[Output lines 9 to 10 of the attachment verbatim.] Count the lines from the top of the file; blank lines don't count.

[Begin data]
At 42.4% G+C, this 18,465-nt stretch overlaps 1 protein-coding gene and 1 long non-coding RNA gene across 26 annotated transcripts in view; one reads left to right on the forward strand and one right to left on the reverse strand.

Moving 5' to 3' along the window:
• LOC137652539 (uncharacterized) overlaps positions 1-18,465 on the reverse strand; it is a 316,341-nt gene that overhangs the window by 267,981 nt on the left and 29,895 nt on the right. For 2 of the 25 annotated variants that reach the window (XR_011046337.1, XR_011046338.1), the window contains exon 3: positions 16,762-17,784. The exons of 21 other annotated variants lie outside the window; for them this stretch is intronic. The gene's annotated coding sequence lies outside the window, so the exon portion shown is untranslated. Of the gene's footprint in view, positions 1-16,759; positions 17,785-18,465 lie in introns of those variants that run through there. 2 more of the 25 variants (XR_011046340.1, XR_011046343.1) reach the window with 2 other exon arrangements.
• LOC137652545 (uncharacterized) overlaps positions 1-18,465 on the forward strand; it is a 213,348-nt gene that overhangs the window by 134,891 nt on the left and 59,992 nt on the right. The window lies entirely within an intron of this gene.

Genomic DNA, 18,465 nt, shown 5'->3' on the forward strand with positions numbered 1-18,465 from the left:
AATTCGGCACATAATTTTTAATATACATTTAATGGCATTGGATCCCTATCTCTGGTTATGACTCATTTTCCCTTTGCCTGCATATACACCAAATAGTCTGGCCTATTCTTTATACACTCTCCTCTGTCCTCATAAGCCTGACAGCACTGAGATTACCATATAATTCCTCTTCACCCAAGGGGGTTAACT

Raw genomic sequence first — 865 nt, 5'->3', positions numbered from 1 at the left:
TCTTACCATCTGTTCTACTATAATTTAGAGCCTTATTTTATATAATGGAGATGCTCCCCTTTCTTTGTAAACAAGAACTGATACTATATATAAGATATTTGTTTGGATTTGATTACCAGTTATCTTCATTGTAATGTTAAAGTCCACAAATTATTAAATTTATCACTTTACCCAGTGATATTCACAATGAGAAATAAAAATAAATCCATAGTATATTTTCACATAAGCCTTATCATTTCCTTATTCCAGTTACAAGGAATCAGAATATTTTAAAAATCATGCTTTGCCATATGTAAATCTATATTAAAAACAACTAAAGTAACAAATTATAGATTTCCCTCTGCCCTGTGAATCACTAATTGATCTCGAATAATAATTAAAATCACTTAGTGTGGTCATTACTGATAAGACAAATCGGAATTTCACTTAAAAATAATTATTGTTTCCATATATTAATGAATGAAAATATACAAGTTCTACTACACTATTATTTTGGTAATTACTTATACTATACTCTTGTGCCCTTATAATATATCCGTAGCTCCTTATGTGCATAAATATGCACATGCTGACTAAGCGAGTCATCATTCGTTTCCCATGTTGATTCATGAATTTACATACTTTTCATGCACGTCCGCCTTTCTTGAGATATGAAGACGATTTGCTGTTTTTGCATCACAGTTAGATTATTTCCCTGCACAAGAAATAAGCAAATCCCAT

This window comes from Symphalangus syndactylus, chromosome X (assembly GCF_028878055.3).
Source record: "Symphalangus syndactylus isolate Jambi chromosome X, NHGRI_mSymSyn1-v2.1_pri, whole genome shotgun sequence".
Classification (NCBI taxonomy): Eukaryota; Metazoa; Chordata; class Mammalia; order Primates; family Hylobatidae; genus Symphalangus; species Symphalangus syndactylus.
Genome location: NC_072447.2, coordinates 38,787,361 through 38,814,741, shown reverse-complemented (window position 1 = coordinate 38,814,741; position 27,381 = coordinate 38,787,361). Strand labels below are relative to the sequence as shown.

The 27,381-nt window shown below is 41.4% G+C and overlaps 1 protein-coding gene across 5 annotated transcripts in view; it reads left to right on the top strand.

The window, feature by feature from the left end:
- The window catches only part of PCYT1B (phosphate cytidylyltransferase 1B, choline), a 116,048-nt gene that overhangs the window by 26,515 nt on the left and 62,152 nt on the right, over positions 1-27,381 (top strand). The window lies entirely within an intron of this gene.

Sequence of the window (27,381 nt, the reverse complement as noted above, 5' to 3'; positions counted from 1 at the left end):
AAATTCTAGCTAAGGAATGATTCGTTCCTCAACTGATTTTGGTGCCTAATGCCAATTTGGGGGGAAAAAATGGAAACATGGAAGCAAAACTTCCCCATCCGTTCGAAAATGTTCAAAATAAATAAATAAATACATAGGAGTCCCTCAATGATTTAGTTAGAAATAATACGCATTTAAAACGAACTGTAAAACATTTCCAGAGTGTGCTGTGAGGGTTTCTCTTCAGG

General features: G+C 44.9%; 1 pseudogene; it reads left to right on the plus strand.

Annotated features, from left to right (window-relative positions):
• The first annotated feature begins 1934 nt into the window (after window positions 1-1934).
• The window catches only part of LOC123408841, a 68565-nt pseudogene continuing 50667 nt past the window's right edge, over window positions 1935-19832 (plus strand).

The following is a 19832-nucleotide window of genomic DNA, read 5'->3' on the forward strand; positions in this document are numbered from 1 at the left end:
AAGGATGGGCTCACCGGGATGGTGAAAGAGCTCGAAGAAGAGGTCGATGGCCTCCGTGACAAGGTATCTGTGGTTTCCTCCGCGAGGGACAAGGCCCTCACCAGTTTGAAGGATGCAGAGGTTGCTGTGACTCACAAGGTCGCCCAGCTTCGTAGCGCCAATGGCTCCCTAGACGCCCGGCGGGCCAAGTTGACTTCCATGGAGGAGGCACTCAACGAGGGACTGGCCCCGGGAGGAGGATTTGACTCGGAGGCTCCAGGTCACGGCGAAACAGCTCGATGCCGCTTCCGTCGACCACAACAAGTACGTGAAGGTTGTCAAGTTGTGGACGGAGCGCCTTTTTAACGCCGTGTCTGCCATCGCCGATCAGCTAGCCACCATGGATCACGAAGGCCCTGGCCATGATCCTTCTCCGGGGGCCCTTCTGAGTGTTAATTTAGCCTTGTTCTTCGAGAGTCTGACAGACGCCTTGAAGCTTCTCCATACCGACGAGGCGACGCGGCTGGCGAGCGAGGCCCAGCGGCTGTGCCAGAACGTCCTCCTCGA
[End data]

This window comes from Symphalangus syndactylus, chromosome X (assembly GCF_028878055.3).
Source record: "Symphalangus syndactylus isolate Jambi chromosome X, NHGRI_mSymSyn1-v2.1_pri, whole genome shotgun sequence".